Sometimes, Gaffigan weighed in with director Derrick Borte on how to play certain scenes. At one point, the character runs into someone from the office where he was fired before the events of the movie, and the actor wanted to play him as covering up the truth of his situation: That he’s not doing very well at all. It was a character choice that came from his real-life experience, practically a lifetime ago.
“Cam is very different from who I am, but I was also somebody who worked in corporate America before I left to work in the entertainment industry,” Gaffigan says. “What people don’t realize is that when you leave the security of corporate life and pursue any kind of thing outside of that world, other people either feel sorry for you or they assume a Cam-type situation is happening. You can see it, and it’s humiliating.”
While the actor had some experiences he could draw on in developing the role, he also had to spend a lot of time on-set just trying to get inside the character’s head. At one point, he disappeared so far into Cam’s head, he freaked himself out a little.
In the scene, which takes place inside a car, Cam desperately needs to calm down a panicked woman before she draws the attention of a man lurking nearby with a gun. At first, Cam is pleading with the woman to be quiet, and then pleading doesn’t seem to be cutting it. The actress performing opposite him, Isabel Arraiza, was game for however far Gaffigan wanted to take the scene.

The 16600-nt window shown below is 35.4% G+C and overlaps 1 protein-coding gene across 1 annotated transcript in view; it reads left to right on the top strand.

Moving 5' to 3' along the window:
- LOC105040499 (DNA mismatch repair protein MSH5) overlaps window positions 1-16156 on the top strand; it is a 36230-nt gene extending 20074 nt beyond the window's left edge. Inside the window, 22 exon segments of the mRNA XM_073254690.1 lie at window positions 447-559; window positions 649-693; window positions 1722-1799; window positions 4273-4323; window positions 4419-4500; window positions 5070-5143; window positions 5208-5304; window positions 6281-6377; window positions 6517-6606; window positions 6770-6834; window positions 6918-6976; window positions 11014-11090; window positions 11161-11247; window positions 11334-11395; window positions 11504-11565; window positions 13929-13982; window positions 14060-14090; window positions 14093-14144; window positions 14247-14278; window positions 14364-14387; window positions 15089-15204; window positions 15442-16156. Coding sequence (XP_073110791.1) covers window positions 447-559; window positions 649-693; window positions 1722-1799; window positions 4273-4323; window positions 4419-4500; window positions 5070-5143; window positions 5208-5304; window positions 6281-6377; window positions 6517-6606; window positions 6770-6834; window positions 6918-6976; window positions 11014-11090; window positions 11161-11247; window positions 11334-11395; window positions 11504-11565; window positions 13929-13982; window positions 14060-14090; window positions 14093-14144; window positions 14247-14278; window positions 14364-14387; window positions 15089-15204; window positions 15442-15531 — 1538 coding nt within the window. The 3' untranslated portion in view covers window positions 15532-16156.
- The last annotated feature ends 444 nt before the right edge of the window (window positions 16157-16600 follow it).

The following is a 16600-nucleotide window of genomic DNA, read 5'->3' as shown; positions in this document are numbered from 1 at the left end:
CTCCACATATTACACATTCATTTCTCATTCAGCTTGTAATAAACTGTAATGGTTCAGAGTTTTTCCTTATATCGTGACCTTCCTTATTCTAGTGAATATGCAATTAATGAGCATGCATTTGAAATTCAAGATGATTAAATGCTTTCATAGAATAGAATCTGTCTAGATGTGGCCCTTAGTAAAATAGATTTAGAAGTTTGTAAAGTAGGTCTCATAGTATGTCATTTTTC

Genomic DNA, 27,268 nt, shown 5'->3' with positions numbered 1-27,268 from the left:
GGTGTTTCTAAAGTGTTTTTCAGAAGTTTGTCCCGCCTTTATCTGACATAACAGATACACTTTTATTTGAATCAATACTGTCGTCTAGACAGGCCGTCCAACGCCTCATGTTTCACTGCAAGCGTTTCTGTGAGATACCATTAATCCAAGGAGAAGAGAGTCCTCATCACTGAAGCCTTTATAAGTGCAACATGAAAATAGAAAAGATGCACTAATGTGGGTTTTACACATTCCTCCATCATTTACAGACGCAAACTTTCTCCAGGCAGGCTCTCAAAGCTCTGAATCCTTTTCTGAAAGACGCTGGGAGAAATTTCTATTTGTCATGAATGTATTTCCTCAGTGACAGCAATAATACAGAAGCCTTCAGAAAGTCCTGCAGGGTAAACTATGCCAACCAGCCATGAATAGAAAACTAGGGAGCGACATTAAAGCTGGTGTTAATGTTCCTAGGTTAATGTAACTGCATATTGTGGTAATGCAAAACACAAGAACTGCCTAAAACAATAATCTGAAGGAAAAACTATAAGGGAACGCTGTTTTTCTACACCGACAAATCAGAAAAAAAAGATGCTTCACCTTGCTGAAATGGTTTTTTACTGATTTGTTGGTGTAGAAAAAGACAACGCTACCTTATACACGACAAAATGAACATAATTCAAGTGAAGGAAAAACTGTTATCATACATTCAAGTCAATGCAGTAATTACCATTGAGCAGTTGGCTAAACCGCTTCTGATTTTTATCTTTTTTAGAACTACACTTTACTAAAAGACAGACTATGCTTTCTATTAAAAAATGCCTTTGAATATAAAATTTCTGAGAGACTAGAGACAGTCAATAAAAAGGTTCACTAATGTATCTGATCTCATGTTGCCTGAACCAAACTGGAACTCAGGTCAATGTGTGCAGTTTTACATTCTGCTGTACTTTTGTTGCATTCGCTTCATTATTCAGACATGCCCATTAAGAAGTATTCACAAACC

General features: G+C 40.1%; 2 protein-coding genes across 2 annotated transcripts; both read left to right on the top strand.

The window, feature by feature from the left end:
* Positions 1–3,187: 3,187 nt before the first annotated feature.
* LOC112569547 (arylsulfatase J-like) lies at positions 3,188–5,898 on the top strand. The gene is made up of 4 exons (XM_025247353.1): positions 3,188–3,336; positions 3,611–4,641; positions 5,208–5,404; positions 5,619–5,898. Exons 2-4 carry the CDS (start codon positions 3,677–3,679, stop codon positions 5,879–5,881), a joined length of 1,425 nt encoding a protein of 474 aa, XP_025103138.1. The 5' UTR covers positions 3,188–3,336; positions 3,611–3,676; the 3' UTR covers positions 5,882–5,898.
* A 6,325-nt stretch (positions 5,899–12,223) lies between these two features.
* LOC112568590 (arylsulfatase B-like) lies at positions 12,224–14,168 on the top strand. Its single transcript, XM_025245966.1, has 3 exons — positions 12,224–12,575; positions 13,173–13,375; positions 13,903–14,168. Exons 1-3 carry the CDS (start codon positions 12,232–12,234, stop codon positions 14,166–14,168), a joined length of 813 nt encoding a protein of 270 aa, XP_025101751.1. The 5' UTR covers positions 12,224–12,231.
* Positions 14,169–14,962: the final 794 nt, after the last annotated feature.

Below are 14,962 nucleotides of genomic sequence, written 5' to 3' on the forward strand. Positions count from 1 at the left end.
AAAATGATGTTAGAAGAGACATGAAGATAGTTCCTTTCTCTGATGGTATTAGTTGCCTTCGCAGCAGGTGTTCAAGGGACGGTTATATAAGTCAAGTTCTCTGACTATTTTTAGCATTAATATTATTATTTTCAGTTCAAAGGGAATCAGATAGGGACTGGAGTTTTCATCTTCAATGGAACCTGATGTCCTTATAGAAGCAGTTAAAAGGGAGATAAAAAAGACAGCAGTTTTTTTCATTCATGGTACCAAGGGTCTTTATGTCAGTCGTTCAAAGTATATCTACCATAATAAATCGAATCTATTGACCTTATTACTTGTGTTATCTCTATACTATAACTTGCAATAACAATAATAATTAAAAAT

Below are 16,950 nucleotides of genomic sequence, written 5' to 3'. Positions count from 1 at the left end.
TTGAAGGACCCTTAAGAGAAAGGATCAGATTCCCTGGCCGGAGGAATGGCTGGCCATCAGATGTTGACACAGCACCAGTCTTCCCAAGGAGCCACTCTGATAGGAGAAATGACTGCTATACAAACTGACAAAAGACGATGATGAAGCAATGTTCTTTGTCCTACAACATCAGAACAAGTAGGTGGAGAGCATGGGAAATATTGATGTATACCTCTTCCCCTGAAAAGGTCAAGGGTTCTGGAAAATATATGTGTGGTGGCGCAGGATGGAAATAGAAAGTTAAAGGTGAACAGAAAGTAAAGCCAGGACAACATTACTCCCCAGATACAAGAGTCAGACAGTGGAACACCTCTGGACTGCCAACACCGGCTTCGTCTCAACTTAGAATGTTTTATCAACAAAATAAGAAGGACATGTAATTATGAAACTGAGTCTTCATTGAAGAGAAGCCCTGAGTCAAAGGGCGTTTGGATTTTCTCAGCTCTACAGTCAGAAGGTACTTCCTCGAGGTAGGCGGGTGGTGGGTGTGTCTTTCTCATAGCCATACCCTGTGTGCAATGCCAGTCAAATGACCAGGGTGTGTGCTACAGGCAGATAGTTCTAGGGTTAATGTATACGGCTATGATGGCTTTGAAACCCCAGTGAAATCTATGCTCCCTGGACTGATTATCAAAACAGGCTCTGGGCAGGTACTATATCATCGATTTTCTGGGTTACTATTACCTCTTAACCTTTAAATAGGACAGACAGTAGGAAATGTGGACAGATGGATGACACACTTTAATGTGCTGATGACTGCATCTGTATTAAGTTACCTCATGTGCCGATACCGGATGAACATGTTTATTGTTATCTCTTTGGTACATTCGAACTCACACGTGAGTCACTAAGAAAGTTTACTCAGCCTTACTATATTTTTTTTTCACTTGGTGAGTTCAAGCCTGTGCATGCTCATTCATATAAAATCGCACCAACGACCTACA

But that didn’t make it any more comfortable for him.
“I remember this moment in the car where I knew I wanted to go somewhere between pleading and violent, and it got pretty intense,” he says. “There were moments there where I was like, ‘What am I doing to this stranger?’ ”
The role in American Dreamer ended up taking Gaffigan to the dark places he’d signed to go romp around in. He was also able to take some breaks during the three-week shoot in Los Angeles’s Silver Lake neighborhood to fly off and go perform stand-up somewhere far away. Jumping back into his role as Jim Gaffigan, beloved stand-up comedian, was a welcome return to normalcy.
However, he may have brought something back with him.
Gaffigan’s latest stand-up special, Quality Time, which he filmed after production wrapped on American Dreamer, gets notably darker than his previous specials did. One bit about a true-crime story ends with a tag in which he asks the audience, “How weird it would be if two weeks from now, it turned out I was a serial killer?”
Did the comedian’s macabre movie role have an effect on his comedy—or was that darkness there all along?
“It wasn’t so much that it influenced my stand-up directly, but everything is kind of feeding everything,” he says. “I know that I’m a very flawed human. No one goes on stage and makes strangers laugh if they’re completely well-adjusted. I think that sometimes people are like, ‘He’s married, he has five kids, he doesn’t curse: He’s normal.’ Sometimes people attach ideas to comics, but they’re not seeing everything. Like, for example, Artie Lange, who people have ideas about based on what they’ve read in headlines, and Jim Gaffigan. Artie Lang is one of the sweetest guys I know, and Jim Gaffigan has demons too.”